And, like a man to double twsinefs bound, 
I ftand in pause where I fhall firft begin, 
And both neglect. What if this curfed hand 
Were thicker than itfelf with brother's blood? 
Is there not rain enough in the fweet heavens. 

Hamlet. 79 

To wa(h it white as fnow ? Whereto {erves mercy, 

But to confront the visage of offence ? 

And what's in prayer, but this two-fold force,"" 

To be fore-flailed, ere we come to fall; 

Or pardon'd, being down? Then I'll look up; 

My fault is part. But, o, what form of prayer 

Can ferve my turn? Forgive me my foul murther !"* 

That cannot be ; fmce I am ftill posseft 

Of those effefts for which I did the murther, 

My crown, mine own ambition, and my queen. 

May one be pardon'd, and retain the offence ? 

In the corrupted currents of this world, 

Offence's gilded hand may (hove by juflice; 

And oft 'tis feen, the wicked prize itfelf 

Buys out the law : But 'tis not fo above: 

There is no fhuffling, there the adtion lies 

In his true nature; and we ourfelves compell'd, 

Even to the teeth and forehead of our faults, 

To give in evidence. What then? what refts? 

Try what repentance can: What can it not? 

Yet what can it, when one can not repent? 

O wretched ftate! O bosom, black as death! 

O limed foul ; that, ftruggling to be free, 

Art more engag'd! Help, angels, make afTay! 

Bow, ftubbornTp knees! and, heart, with firings of fteel, 

Be foft as finevvs of the new-born babe ; 

All may be well ! [remains in Aftion of Prayer* 

Enter HAMLET, at a Dijiance, 
HAM. Now might I do it, pat, now he is praying; 
And now I'll do't; \_dravuing.~\ And fo he goes to heaven; 
And fo am I reveng'd ? That would be fcan'd : 
A villain kills my father; and, for that, 

SO Hamlet. 

I, his fole fon, do this fame villain fend 
To heaven. 

Why, this is lure and falary, not revenge. 
He took my father grofly, full of bread ; 
With all his crimes broad blown, as flufh as May; 
And, how his audit ftands, who knows, fave heaven ? 
But, in our circumftance and courfe of thought, 
'Tis heavy with him: And am I then reveng'd, 
To take him in the purging of his foul, 
When he is fit and feason'd for his pafiage ? 

Up,~f~fword; and know thou a more horrid hint : 
When he is drunk, afleep, or in his rage; 
Or in the inceftuous pleasures of his bed; 
At gaming, fwearing; or about fome aft 
That has no relifh of falvation in't: 
Then trip him, that his heels may kick at heaven ; 
And that his foul may be as damn'd, and black, 
As hell, whereto it goes. My mother ftays : 
This phyfick but prolongs thy fickly days. [Exit. 

Kin. My words fly up, [rises.'] my thoughts remain 

bellow : 
Words, without thoughts, never to heaven go. [Exit. 

SCENE IV. The fame. Another Room in the fame. 

Enter Queen, and POL ONI us. 
POL. He will come ftraight. Look, you lay home to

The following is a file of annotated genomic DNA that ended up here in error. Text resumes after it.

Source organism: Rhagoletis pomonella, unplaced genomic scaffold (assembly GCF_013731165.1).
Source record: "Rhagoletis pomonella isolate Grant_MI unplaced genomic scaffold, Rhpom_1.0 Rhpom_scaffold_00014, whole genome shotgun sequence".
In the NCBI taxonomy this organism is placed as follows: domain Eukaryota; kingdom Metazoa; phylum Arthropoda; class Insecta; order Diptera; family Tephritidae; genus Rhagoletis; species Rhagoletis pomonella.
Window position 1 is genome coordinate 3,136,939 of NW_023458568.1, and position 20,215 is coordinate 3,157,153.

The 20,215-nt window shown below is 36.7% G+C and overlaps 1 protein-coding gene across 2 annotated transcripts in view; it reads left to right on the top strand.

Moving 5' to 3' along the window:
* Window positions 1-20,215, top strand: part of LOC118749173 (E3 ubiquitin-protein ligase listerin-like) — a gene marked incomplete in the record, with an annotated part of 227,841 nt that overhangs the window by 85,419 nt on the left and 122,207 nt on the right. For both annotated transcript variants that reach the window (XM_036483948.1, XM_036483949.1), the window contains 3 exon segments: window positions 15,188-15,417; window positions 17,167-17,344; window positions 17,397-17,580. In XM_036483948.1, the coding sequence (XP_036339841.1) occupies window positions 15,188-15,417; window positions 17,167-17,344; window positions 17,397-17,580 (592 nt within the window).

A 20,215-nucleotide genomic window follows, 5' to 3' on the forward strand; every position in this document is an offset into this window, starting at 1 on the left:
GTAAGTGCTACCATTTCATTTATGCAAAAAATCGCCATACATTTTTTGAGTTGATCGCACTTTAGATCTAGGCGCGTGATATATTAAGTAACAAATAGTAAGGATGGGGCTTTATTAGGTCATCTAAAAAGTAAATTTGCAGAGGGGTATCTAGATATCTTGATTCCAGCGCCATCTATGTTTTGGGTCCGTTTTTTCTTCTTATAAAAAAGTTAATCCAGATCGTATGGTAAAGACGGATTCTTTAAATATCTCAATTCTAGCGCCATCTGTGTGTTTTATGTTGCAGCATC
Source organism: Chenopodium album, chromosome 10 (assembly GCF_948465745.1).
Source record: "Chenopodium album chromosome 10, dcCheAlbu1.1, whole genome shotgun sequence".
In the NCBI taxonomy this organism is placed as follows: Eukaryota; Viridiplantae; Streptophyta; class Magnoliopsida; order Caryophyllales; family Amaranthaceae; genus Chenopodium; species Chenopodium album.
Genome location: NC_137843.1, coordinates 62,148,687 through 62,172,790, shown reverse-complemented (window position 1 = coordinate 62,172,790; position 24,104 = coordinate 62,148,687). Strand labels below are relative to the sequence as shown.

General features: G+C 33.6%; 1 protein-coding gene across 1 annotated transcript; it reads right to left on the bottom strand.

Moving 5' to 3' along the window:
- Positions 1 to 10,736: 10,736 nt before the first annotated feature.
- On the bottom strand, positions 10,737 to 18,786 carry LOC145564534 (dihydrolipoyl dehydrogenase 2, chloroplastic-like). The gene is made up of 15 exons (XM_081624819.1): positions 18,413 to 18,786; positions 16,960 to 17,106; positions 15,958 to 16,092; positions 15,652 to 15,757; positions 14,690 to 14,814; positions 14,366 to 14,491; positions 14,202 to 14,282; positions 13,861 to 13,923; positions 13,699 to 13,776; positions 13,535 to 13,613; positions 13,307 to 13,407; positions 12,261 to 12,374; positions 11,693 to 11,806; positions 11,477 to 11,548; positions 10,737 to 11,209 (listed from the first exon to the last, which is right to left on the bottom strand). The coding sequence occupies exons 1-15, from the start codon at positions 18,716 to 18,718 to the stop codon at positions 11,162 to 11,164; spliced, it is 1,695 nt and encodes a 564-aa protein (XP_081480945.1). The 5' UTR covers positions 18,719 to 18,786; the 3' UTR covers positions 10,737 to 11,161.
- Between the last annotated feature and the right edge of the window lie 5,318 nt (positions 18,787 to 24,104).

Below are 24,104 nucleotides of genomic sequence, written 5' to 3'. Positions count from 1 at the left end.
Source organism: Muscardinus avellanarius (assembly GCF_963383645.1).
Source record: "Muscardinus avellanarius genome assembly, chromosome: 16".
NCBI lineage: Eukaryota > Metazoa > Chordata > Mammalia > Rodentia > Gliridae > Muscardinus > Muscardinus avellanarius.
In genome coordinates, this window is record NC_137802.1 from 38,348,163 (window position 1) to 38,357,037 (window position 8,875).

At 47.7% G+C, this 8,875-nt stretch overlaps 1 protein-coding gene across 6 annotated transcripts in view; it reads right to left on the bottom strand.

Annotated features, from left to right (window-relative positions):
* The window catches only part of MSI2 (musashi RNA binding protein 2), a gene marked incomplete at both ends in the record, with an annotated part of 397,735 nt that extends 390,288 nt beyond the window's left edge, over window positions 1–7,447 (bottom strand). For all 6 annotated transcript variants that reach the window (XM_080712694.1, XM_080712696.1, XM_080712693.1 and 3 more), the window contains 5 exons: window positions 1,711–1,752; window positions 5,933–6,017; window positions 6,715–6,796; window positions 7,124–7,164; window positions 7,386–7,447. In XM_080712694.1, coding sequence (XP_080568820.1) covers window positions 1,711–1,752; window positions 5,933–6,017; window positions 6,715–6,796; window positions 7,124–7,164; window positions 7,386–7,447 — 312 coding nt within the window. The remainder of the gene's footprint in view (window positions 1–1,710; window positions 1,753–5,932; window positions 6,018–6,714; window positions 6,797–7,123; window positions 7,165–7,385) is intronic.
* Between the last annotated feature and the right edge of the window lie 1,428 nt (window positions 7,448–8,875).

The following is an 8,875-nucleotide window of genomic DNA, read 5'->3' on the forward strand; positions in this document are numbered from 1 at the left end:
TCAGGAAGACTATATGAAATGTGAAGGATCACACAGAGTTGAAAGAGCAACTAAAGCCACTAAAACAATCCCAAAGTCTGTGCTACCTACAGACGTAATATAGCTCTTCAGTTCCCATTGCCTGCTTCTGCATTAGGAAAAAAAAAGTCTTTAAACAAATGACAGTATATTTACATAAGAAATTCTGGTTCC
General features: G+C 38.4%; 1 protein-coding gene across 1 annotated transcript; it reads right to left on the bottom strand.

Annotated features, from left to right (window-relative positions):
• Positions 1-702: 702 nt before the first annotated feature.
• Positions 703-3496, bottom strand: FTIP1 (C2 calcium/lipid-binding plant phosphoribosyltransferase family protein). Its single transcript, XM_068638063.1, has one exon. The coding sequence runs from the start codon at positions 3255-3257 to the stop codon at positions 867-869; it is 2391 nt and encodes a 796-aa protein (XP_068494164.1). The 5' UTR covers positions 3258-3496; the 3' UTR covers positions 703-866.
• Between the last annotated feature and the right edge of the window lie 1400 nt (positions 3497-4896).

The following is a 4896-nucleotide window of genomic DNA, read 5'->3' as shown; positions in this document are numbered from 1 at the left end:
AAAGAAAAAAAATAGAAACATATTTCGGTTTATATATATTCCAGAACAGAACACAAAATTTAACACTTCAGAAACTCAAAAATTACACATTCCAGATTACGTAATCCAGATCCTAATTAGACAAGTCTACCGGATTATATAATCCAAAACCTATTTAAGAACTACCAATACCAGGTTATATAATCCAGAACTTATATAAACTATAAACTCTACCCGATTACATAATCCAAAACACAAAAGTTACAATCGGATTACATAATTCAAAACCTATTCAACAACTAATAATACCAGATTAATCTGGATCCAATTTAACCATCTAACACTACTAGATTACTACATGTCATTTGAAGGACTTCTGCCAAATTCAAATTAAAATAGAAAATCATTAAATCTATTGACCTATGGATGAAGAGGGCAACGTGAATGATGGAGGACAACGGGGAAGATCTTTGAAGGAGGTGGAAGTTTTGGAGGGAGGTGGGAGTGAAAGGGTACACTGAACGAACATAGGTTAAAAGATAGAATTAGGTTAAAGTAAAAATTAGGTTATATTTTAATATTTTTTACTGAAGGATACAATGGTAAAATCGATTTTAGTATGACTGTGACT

Tell him, his pranks have been too broad to bear with ; 
And that your grace hath fcreen'd and flood between 
Much heat and him. I'll filence me even ~j~ here. 
Pray you, be round. 


Hamlet. g r 

Qtie. I'll warrant you ; fear me not. 
Withdraw, I hear him coming. [Pol. bides bimfelf. 
Enter HAMLET, abruptly. 

HAM. Now, mother; what's the matter? 

S^ue. Hamlet^ thou haft thy father much offended. 

HAM. Mother, you have my father much offended. 

<%ue. Come, come, you anfwer with an idle tongue. 

HAM. Go, go, you queftion with a wicked tongue. 

>ue. Why, how now, Hamlet? 

HAM. What's the matter now? 

>ue. Have you forgot me ? 

HAM. No, by the rood, not fo: 
You are the queen, your husband's brother's wife*; 
And, 'would it were not fo, you are my mother. 

>ue. Nay, then I'll fet those to you that can fpealc. 

HAM. Come, come, and fit you down; you fhall not 

budge ; 

You go not, 'till I fet you up a glafs, 
Where you may fee the inmoft part of you. 

Que. What wilt thou do? thou wilt not murther me? 
Help, help, ho! 

POL. {behind.} What, ho! help! 

HAM. How now ! a rat ? 
Dead, for a ducat, dead. [making a Pafs at the Arras. 

POL. [behind.] O, I am flain. [falls forward, and diet. 

Que. O me, what haft thou done? 

HAM. Nay, I know not: 
Is it the king? 

[lifts up the Arras, and draixs forth Polonius. 

Que. O, what a ram and bloody deed is this ! 

H*M. A bloody deed;_almolt as bad.goou mother, 
As kill a king, and marry with his brother. 

VOL. X. N 

8a Hamlet. 

>ue. As kill a king? 

HAfa. Ay, lady, 'twas my word 

Thou wretched, rafli, intruding fool, farevvel? 

I took thee for thy better; take thy fortune: 

Thou find'ft, to be too busy, is fome danger 

Leave wringing of your hands: Peace, fit you down; 

And let me wring your heart: for fo I fliall, 

If it be made of penetrable fluff; 

If damned cuftom have not braz'd it fo, 

That it be proof and bulwark againft fenfe. 

<%ue. What have I done, that thou dar'ft wag thy 

In noise fo rude againft me ? 

HAM . Such an aft, 

That blurs the grace and blufh of modefty; 
Calls virtue, hypocrite; takes off the rose 
From the fair forehead of an innocent love, 
And fets a blifter there ; makes marriage vows 
As falfe as dicers' oaths : o, fuch a deed, 
As from the body of contraftion plucks 
The very foul ; and fvveet religion makes